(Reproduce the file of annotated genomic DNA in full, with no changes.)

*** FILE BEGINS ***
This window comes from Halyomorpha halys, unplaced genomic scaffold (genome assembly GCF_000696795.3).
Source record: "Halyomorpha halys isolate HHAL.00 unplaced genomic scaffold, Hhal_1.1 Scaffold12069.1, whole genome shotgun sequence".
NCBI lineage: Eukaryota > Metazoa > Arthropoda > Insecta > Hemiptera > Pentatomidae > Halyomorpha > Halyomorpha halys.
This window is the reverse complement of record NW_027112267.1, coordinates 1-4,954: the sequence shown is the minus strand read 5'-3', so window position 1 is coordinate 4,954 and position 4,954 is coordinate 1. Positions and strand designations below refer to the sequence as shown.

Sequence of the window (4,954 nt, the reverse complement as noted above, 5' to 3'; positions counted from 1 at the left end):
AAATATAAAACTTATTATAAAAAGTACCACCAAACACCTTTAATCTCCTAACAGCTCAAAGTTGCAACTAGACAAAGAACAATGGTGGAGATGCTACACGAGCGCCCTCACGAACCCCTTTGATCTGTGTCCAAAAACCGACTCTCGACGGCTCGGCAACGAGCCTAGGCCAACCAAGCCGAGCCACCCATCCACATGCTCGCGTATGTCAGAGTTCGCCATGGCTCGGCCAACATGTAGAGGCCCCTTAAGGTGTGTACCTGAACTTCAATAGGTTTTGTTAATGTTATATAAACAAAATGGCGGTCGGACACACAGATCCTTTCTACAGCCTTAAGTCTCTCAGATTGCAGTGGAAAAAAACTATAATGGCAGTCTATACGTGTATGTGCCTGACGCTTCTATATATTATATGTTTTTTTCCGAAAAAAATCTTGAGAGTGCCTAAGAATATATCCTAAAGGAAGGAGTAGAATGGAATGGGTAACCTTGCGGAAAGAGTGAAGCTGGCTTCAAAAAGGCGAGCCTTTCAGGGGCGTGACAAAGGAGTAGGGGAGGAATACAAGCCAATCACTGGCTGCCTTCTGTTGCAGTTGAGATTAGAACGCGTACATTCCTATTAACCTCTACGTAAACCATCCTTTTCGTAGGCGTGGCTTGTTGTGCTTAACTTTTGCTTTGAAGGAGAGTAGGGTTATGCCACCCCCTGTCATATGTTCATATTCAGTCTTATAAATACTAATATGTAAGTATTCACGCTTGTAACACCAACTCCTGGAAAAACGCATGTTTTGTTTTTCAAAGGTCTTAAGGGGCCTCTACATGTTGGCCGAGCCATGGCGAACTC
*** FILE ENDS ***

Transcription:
This window comes from Halyomorpha halys, unplaced genomic scaffold (genome assembly GCF_000696795.3).
Source record: "Halyomorpha halys isolate HHAL.00 unplaced genomic scaffold, Hhal_1.1 Scaffold12069.1, whole genome shotgun sequence".
NCBI lineage: Eukaryota > Metazoa > Arthropoda > Insecta > Hemiptera > Pentatomidae > Halyomorpha > Halyomorpha halys.
This window is the reverse complement of record NW_027112267.1, coordinates 1-4,954: the sequence shown is the minus strand read 5'-3', so window position 1 is coordinate 4,954 and position 4,954 is coordinate 1. Positions and strand designations below refer to the sequence as shown.

Sequence of the window (4,954 nt, the reverse complement as noted above, 5' to 3'; positions counted from 1 at the left end):
AAATATAAAACTTATTATAAAAAGTACCACCAAACACCTTTAATCTCCTAACAGCTCAAAGTTGCAACTAGACAAAGAACAATGGTGGAGATGCTACACGAGCGCCCTCACGAACCCCTTTGATCTGTGTCCAAAAACCGACTCTCGACGGCTCGGCAACGAGCCTAGGCCAACCAAGCCGAGCCACCCATCCACATGCTCGCGTATGTCAGAGTTCGCCATGGCTCGGCCAACATGTAGAGGCCCCTTAAGGTGTGTACCTGAACTTCAATAGGTTTTGTTAATGTTATATAAACAAAATGGCGGTCGGACACACAGATCCTTTCTACAGCCTTAAGTCTCTCAGATTGCAGTGGAAAAAAACTATAATGGCAGTCTATACGTGTATGTGCCTGACGCTTCTATATATTATATGTTTTTTTCCGAAAAAAATCTTGAGAGTGCCTAAGAATATATCCTAAAGGAAGGAGTAGAATGGAATGGGTAACCTTGCGGAAAGAGTGAAGCTGGCTTCAAAAAGGCGAGCCTTTCAGGGGCGTGACAAAGGAGTAGGGGAGGAATACAAGCCAATCACTGGCTGCCTTCTGTTGCAGTTGAGATTAGAACGCGTACATTCCTATTAACCTCTACGTAAACCATCCTTTTCGTAGGCGTGGCTTGTTGTGCTTAACTTTTGCTTTGAAGGAGAGTAGGGTTATGCCACCCCCTGTCATATGTTCATATTCAGTCTTATAAATACTAATATGTAAGTATTCACGCTTGTAACACCAACTCCTGGAAAAACGCATGTTTTGTTTTTCAAAGGTCTTAAGGGGCCTCTACATGTTGGCCGAGCCATGGCGAACTC